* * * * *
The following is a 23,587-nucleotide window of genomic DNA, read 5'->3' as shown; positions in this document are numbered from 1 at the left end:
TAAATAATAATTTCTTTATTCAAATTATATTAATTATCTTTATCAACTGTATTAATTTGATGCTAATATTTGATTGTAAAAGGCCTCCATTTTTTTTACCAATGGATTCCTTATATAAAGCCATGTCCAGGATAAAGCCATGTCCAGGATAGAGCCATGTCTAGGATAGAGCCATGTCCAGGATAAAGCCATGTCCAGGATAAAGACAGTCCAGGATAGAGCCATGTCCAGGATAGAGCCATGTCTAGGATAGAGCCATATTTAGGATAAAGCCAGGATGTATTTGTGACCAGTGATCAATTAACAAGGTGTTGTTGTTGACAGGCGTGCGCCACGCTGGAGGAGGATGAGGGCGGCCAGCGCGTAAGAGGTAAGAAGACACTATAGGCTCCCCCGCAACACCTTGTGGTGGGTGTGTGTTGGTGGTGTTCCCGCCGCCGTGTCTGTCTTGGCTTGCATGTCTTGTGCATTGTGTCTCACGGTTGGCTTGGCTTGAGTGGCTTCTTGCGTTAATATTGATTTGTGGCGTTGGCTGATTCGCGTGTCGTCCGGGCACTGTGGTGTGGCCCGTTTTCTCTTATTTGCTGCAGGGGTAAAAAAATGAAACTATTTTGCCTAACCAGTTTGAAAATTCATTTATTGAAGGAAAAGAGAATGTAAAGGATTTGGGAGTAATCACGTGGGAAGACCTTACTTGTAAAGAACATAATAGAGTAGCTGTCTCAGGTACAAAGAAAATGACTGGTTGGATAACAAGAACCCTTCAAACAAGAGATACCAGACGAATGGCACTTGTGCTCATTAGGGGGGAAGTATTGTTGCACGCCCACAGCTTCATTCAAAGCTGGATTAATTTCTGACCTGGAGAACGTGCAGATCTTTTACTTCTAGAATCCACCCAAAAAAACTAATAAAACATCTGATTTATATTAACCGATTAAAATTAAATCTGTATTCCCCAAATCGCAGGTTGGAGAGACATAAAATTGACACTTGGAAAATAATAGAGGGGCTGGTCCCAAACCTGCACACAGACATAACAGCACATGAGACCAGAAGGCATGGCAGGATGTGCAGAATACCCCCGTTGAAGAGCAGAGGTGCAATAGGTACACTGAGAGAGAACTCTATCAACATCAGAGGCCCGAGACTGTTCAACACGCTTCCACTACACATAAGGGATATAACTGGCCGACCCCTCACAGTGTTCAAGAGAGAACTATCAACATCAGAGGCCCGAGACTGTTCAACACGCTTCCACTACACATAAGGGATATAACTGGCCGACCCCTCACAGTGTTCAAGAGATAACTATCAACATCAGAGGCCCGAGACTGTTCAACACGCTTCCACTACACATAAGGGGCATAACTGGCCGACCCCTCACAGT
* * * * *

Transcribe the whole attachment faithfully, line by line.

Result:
The following is a 23,587-nucleotide window of genomic DNA, read 5'->3' as shown; positions in this document are numbered from 1 at the left end:
TAAATAATAATTTCTTTATTCAAATTATATTAATTATCTTTATCAACTGTATTAATTTGATGCTAATATTTGATTGTAAAAGGCCTCCATTTTTTTTACCAATGGATTCCTTATATAAAGCCATGTCCAGGATAAAGCCATGTCCAGGATAGAGCCATGTCTAGGATAGAGCCATGTCCAGGATAAAGCCATGTCCAGGATAAAGACAGTCCAGGATAGAGCCATGTCCAGGATAGAGCCATGTCTAGGATAGAGCCATATTTAGGATAAAGCCAGGATGTATTTGTGACCAGTGATCAATTAACAAGGTGTTGTTGTTGACAGGCGTGCGCCACGCTGGAGGAGGATGAGGGCGGCCAGCGCGTAAGAGGTAAGAAGACACTATAGGCTCCCCCGCAACACCTTGTGGTGGGTGTGTGTTGGTGGTGTTCCCGCCGCCGTGTCTGTCTTGGCTTGCATGTCTTGTGCATTGTGTCTCACGGTTGGCTTGGCTTGAGTGGCTTCTTGCGTTAATATTGATTTGTGGCGTTGGCTGATTCGCGTGTCGTCCGGGCACTGTGGTGTGGCCCGTTTTCTCTTATTTGCTGCAGGGGTAAAAAAATGAAACTATTTTGCCTAACCAGTTTGAAAATTCATTTATTGAAGGAAAAGAGAATGTAAAGGATTTGGGAGTAATCACGTGGGAAGACCTTACTTGTAAAGAACATAATAGAGTAGCTGTCTCAGGTACAAAGAAAATGACTGGTTGGATAACAAGAACCCTTCAAACAAGAGATACCAGACGAATGGCACTTGTGCTCATTAGGGGGGAAGTATTGTTGCACGCCCACAGCTTCATTCAAAGCTGGATTAATTTCTGACCTGGAGAACGTGCAGATCTTTTACTTCTAGAATCCACCCAAAAAAACTAATAAAACATCTGATTTATATTAACCGATTAAAATTAAATCTGTATTCCCCAAATCGCAGGTTGGAGAGACATAAAATTGACACTTGGAAAATAATAGAGGGGCTGGTCCCAAACCTGCACACAGACATAACAGCACATGAGACCAGAAGGCATGGCAGGATGTGCAGAATACCCCCGTTGAAGAGCAGAGGTGCAATAGGTACACTGAGAGAGAACTCTATCAACATCAGAGGCCCGAGACTGTTCAACACGCTTCCACTACACATAAGGGATATAACTGGCCGACCCCTCACAGTGTTCAAGAGAGAACTATCAACATCAGAGGCCCGAGACTGTTCAACACGCTTCCACTACACATAAGGGATATAACTGGCCGACCCCTCACAGTGTTCAAGAGATAACTATCAACATCAGAGGCCCGAGACTGTTCAACACGCTTCCACTACACATAAGGGGCATAACTGGCCGACCCCTCACAGT